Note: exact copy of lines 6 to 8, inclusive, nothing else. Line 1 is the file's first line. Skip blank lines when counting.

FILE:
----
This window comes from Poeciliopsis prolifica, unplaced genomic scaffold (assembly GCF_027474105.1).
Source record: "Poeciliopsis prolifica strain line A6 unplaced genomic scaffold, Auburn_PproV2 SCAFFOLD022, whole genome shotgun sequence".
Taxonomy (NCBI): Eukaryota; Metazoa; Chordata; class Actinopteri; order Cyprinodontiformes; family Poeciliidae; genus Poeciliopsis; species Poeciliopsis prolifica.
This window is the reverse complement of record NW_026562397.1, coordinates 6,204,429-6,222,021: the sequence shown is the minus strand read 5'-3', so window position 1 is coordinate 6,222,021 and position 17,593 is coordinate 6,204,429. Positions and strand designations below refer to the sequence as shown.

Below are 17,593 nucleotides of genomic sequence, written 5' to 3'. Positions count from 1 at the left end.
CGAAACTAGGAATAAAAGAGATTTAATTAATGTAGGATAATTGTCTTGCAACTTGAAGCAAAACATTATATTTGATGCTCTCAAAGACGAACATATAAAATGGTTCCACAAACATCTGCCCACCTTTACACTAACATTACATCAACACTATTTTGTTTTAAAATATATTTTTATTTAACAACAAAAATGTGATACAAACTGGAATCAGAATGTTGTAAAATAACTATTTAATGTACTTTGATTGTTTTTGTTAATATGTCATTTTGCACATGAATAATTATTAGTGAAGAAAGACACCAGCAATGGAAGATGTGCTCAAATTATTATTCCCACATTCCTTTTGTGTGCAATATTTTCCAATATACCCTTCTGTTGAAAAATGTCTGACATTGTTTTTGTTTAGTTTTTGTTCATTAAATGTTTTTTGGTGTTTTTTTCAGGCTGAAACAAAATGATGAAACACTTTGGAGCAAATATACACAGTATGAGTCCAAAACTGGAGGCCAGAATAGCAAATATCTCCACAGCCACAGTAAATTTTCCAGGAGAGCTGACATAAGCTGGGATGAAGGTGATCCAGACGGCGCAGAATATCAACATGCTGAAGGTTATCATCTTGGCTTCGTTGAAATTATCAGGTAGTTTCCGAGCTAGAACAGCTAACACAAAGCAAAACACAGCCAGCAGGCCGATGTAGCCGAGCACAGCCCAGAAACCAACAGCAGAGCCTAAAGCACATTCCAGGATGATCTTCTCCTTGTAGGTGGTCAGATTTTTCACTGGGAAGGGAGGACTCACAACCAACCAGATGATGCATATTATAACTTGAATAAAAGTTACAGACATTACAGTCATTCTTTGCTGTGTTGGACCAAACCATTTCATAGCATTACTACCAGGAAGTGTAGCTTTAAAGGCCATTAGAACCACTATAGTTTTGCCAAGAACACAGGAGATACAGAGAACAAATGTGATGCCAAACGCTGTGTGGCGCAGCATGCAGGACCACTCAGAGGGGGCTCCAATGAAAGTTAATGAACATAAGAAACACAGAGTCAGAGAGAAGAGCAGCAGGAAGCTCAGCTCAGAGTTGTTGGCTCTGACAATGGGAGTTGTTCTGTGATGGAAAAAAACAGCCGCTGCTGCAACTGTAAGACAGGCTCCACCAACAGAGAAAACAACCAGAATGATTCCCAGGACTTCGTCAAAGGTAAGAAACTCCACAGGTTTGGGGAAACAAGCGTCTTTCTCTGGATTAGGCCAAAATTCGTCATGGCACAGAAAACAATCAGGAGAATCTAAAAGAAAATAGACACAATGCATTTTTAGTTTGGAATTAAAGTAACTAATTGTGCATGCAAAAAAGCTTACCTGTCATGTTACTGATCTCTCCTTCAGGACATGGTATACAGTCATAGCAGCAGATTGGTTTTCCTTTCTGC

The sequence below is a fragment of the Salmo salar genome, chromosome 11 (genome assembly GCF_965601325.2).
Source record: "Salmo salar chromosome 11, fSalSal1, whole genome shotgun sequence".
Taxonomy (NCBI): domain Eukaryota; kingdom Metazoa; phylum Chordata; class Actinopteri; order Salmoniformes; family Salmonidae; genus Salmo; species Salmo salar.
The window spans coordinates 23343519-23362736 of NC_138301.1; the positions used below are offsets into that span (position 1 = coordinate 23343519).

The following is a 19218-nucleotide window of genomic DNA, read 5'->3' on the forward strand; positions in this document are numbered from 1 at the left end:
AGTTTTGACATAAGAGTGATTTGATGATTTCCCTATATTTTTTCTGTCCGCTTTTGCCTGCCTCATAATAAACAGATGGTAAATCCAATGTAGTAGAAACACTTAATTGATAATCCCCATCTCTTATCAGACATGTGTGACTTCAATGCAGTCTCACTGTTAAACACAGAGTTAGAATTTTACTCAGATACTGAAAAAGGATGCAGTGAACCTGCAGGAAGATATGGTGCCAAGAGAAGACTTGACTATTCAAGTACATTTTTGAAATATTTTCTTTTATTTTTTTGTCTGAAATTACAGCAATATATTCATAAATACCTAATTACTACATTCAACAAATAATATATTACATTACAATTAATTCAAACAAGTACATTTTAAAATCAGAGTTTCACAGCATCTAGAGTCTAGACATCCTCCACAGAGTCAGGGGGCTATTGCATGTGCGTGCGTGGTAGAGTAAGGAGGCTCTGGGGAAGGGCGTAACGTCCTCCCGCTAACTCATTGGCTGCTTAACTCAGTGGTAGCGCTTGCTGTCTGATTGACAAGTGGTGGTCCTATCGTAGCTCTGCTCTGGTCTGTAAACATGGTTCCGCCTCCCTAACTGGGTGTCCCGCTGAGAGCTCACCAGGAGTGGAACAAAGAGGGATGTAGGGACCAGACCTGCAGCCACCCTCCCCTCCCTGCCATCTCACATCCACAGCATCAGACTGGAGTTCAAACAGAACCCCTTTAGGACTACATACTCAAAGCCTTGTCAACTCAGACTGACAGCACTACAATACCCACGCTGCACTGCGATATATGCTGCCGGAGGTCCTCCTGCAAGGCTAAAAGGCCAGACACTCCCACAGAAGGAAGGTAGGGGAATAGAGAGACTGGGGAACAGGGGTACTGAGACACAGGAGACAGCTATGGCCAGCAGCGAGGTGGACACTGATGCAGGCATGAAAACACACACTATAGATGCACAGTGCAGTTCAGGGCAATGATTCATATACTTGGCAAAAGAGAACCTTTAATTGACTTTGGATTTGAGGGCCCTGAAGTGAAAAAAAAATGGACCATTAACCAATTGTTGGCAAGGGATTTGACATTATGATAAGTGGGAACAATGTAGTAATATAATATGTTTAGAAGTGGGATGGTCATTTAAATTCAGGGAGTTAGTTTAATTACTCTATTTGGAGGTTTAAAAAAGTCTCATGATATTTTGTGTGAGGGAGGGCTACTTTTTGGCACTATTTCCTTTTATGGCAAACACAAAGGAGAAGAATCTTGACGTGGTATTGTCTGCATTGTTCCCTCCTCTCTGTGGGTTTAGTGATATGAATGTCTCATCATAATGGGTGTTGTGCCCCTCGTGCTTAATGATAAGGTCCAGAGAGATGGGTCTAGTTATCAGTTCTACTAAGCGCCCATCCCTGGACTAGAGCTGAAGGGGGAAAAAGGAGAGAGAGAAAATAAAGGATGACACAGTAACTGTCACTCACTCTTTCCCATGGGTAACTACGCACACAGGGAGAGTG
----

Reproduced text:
CGAAACTAGGAATAAAAGAGATTTAATTAATGTAGGATAATTGTCTTGCAACTTGAAGCAAAACATTATATTTGATGCTCTCAAAGACGAACATATAAAATGGTTCCACAAACATCTGCCCACCTTTACACTAACATTACATCAACACTATTTTGTTTTAAAATATATTTTTATTTAACAACAAAAATGTGATACAAACTGGAATCAGAATGTTGTAAAATAACTATTTAATGTACTTTGATTGTTTTTGTTAATATGTCATTTTGCACATGAATAATTATTAGTGAAGAAAGACACCAGCAATGGAAGATGTGCTCAAATTATTATTCCCACATTCCTTTTGTGTGCAATATTTTCCAATATACCCTTCTGTTGAAAAATGTCTGACATTGTTTTTGTTTAGTTTTTGTTCATTAAATGTTTTTTGGTGTTTTTTTCAGGCTGAAACAAAATGATGAAACACTTTGGAGCAAATATACACAGTATGAGTCCAAAACTGGAGGCCAGAATAGCAAATATCTCCACAGCCACAGTAAATTTTCCAGGAGAGCTGACATAAGCTGGGATGAAGGTGATCCAGACGGCGCAGAATATCAACATGCTGAAGGTTATCATCTTGGCTTCGTTGAAATTATCAGGTAGTTTCCGAGCTAGAACAGCTAACACAAAGCAAAACACAGCCAGCAGGCCGATGTAGCCGAGCACAGCCCAGAAACCAACAGCAGAGCCTAAAGCACATTCCAGGATGATCTTCTCCTTGTAGGTGGTCAGATTTTTCACTGGGAAGGGAGGACTCACAACCAACCAGATGATGCATATTATAACTTGAATAAAAGTTACAGACATTACAGTCATTCTTTGCTGTGTTGGACCAAACCATTTCATAGCATTACTACCAGGAAGTGTAGCTTTAAAGGCCATTAGAACCACTATAGTTTTGCCAAGAACACAGGAGATACAGAGAACAAATGTGATGCCAAACGCTGTGTGGCGCAGCATGCAGGACCACTCAGAGGGGGCTCCAATGAAAGTTAATGAACATAAGAAACACAGAGTCAGAGAGAAGAGCAGCAGGAAGCTCAGCTCAGAGTTGTTGGCTCTGACAATGGGAGTTGTTCTGTGATGGAAAAAAACAGCCGCTGCTGCAACTGTAAGACAGGCTCCACCAACAGAGAAAACAACCAGAATGATTCCCAGGACTTCGTCAAAGGTAAGAAACTCCACAGGTTTGGGGAAACAAGCGTCTTTCTCTGGATTAGGCCAAAATTCGTCATGGCACAGAAAACAATCAGGAGAATCTAAAAGAAAATAGACACAATGCATTTTTAGTTTGGAATTAAAGTAACTAATTGTGCATGCAAAAAAGCTTACCTGTCATGTTACTGATCTCTCCTTCAGGACATGGTATACAGTCATAGCAGCAGATTGGTTTTCCTTTCTGC

The sequence below is a fragment of the Salmo salar genome, chromosome 11 (genome assembly GCF_965601325.2).
Source record: "Salmo salar chromosome 11, fSalSal1, whole genome shotgun sequence".